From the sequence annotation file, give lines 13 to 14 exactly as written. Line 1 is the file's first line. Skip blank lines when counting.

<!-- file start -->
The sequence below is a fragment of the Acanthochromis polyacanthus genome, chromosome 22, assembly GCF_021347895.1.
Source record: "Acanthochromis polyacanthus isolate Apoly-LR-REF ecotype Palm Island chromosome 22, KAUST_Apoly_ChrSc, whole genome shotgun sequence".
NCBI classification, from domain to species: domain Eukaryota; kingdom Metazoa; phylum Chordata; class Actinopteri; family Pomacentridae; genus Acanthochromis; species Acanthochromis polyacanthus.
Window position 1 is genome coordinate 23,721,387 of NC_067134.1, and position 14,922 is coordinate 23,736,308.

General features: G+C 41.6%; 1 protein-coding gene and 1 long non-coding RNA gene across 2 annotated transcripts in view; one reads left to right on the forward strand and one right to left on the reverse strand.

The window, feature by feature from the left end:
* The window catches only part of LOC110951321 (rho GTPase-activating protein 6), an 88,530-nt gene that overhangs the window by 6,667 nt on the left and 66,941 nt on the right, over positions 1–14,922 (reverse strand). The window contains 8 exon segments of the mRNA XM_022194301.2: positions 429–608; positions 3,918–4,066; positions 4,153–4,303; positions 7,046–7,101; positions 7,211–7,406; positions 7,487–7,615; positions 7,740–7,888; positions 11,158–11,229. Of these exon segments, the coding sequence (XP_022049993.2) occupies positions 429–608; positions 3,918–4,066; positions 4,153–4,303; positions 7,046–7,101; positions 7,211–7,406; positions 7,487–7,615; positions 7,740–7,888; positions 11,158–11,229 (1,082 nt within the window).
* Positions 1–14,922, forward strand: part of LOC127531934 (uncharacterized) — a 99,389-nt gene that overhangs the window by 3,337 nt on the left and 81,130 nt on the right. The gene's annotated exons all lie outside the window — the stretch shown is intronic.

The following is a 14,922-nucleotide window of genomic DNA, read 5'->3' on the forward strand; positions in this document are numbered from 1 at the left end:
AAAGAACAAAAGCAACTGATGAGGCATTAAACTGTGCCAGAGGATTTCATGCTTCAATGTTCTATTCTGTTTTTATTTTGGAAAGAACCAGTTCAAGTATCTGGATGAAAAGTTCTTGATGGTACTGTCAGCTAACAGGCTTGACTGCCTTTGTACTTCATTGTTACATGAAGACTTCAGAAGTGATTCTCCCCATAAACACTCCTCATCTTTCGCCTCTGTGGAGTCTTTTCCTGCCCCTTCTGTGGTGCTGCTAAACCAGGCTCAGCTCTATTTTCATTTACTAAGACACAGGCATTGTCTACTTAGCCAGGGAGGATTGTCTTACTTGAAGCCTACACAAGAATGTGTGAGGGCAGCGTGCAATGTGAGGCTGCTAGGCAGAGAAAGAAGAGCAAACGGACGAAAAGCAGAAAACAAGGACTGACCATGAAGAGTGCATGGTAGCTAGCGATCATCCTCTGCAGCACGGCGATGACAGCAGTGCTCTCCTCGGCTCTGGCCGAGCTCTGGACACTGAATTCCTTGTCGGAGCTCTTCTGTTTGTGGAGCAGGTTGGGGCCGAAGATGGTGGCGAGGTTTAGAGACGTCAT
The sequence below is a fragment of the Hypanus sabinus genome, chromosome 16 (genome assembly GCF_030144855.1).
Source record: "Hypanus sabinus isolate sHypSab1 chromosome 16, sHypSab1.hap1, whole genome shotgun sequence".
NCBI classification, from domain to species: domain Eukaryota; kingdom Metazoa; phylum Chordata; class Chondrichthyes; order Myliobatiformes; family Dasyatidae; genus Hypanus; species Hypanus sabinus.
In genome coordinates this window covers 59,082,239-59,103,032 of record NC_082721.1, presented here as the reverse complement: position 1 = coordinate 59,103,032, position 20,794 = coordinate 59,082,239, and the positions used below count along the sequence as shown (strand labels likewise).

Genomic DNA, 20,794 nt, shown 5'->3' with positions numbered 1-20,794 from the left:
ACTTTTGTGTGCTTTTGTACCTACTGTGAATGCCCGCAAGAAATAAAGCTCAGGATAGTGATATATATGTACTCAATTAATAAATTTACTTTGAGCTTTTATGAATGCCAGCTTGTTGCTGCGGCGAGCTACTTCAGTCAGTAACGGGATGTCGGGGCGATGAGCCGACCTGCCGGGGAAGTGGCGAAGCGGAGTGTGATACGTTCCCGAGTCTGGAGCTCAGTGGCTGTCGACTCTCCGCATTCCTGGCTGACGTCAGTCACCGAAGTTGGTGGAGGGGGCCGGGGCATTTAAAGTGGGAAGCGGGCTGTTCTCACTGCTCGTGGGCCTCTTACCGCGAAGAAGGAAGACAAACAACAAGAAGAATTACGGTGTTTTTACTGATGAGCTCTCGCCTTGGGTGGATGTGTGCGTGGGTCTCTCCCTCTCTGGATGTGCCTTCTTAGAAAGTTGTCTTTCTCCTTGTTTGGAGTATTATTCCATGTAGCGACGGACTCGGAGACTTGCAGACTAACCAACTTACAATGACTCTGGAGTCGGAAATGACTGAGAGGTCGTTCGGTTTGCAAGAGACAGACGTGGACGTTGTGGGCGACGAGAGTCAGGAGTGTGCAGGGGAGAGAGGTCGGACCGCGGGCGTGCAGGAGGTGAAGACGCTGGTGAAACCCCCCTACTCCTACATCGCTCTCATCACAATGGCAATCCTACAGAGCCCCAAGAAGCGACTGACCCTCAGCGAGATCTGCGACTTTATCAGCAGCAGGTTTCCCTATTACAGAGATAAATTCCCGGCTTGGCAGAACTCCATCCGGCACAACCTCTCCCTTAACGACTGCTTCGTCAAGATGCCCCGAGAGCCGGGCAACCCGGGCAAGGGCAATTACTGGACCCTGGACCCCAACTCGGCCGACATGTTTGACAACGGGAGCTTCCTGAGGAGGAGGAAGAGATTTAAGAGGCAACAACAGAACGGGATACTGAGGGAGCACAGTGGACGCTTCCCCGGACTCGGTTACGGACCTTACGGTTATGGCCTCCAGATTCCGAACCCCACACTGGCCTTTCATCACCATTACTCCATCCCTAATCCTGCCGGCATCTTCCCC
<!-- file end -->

NCBI classification, from domain to species: domain Eukaryota; kingdom Metazoa; phylum Chordata; class Chondrichthyes; order Myliobatiformes; family Dasyatidae; genus Hypanus; species Hypanus sabinus.
In genome coordinates this window covers 59,082,239-59,103,032 of record NC_082721.1, presented here as the reverse complement: position 1 = coordinate 59,103,032, position 20,794 = coordinate 59,082,239, and the positions used below count along the sequence as shown (strand labels likewise).